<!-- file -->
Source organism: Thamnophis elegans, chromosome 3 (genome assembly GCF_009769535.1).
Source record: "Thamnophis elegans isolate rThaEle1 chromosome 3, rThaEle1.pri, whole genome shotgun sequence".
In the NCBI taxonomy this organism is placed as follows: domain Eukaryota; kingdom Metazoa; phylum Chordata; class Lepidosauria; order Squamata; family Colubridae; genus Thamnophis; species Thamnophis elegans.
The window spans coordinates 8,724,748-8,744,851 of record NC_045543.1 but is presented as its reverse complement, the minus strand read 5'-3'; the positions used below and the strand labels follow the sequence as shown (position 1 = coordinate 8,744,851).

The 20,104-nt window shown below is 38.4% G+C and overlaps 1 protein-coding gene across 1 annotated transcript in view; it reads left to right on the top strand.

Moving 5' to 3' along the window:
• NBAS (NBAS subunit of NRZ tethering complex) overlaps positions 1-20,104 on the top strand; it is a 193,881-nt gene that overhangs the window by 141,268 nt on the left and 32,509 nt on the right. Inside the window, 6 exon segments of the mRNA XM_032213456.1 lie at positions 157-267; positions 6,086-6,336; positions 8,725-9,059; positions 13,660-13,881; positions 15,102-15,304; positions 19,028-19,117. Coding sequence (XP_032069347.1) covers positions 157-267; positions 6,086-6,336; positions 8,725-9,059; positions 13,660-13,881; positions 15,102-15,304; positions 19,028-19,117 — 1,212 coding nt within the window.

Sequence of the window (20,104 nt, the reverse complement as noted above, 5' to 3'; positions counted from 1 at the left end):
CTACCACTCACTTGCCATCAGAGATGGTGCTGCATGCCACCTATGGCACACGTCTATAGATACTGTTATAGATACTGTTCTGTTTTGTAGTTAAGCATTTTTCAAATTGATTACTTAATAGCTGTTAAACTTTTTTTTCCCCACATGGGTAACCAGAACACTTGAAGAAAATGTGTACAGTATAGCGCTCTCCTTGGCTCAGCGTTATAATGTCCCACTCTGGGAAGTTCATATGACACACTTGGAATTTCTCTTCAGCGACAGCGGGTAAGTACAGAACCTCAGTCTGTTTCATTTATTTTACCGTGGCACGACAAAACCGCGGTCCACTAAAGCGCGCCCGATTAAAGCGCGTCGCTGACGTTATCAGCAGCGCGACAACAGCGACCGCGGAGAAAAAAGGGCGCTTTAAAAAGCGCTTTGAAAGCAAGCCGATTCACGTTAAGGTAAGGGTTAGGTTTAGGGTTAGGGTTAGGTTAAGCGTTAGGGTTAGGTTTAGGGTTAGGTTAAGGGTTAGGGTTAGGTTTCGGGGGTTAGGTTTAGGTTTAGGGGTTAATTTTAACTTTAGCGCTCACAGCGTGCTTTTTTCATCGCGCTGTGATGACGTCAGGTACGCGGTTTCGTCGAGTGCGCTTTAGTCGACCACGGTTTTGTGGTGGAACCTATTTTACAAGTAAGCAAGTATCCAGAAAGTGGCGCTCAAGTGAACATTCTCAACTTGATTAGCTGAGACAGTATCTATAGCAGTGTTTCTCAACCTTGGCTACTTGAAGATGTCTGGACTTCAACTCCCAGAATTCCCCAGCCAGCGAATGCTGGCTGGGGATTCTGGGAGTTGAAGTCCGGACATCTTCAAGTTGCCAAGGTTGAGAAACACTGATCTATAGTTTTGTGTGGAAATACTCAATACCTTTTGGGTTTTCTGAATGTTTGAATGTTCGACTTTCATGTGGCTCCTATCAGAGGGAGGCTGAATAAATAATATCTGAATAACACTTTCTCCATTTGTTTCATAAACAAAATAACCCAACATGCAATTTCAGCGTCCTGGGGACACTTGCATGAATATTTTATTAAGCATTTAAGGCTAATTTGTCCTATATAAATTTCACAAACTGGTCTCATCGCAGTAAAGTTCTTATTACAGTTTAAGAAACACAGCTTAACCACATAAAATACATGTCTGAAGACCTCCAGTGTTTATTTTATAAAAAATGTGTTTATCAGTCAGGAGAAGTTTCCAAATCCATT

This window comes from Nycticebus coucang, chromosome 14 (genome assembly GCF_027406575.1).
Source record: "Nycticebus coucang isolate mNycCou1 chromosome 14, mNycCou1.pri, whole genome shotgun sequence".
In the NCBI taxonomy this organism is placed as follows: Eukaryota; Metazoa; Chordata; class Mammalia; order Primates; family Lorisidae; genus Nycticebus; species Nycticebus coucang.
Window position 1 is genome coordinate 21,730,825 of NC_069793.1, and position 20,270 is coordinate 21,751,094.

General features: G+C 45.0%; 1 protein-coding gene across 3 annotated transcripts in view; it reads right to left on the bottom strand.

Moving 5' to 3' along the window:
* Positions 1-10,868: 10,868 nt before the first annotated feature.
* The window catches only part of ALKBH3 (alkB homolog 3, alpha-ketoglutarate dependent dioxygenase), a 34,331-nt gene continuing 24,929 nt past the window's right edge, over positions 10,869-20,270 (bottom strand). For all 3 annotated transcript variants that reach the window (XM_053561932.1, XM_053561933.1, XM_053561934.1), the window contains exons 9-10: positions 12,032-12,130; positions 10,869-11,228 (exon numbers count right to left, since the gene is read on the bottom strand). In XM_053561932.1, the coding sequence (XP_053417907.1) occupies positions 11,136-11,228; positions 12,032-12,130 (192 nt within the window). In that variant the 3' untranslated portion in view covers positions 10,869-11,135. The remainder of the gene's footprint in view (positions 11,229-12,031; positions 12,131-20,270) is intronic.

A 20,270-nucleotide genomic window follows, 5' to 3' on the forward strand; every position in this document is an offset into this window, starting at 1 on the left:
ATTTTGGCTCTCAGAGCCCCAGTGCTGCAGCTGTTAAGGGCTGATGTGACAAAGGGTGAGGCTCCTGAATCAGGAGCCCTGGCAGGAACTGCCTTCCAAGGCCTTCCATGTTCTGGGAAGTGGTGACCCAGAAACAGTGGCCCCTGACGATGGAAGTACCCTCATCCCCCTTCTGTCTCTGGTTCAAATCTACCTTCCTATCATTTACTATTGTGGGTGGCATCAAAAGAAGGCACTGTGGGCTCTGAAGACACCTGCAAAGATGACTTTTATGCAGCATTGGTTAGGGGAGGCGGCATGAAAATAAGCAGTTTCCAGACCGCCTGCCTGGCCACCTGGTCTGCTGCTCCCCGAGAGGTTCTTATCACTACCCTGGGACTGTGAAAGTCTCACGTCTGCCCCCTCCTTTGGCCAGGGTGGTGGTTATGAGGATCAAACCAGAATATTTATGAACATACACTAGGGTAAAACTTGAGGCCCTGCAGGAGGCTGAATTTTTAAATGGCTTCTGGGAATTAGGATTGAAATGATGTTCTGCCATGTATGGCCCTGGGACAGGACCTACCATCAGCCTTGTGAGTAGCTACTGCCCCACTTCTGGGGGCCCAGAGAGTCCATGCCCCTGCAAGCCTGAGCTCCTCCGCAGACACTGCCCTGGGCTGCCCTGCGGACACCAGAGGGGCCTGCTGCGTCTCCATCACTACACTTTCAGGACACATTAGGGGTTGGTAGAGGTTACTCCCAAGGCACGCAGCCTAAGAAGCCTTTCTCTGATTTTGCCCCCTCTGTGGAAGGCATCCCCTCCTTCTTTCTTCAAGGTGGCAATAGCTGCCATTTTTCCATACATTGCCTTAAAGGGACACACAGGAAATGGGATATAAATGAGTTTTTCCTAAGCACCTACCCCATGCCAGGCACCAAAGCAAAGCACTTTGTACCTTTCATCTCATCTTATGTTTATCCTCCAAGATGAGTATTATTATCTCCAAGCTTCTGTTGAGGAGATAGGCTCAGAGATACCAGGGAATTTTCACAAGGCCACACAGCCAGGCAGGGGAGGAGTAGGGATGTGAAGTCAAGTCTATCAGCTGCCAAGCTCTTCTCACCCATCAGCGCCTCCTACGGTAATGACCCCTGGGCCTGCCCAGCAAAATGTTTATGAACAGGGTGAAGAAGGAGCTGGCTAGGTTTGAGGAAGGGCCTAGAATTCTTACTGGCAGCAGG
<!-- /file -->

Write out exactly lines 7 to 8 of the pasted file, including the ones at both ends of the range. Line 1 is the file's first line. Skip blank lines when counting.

• NBAS (NBAS subunit of NRZ tethering complex) overlaps positions 1-20,104 on the top strand; it is a 193,881-nt gene that overhangs the window by 141,268 nt on the left and 32,509 nt on the right. Inside the window, 6 exon segments of the mRNA XM_032213456.1 lie at positions 157-267; positions 6,086-6,336; positions 8,725-9,059; positions 13,660-13,881; positions 15,102-15,304; positions 19,028-19,117. Coding sequence (XP_032069347.1) covers positions 157-267; positions 6,086-6,336; positions 8,725-9,059; positions 13,660-13,881; positions 15,102-15,304; positions 19,028-19,117 — 1,212 coding nt within the window.

Sequence of the window (20,104 nt, the reverse complement as noted above, 5' to 3'; positions counted from 1 at the left end):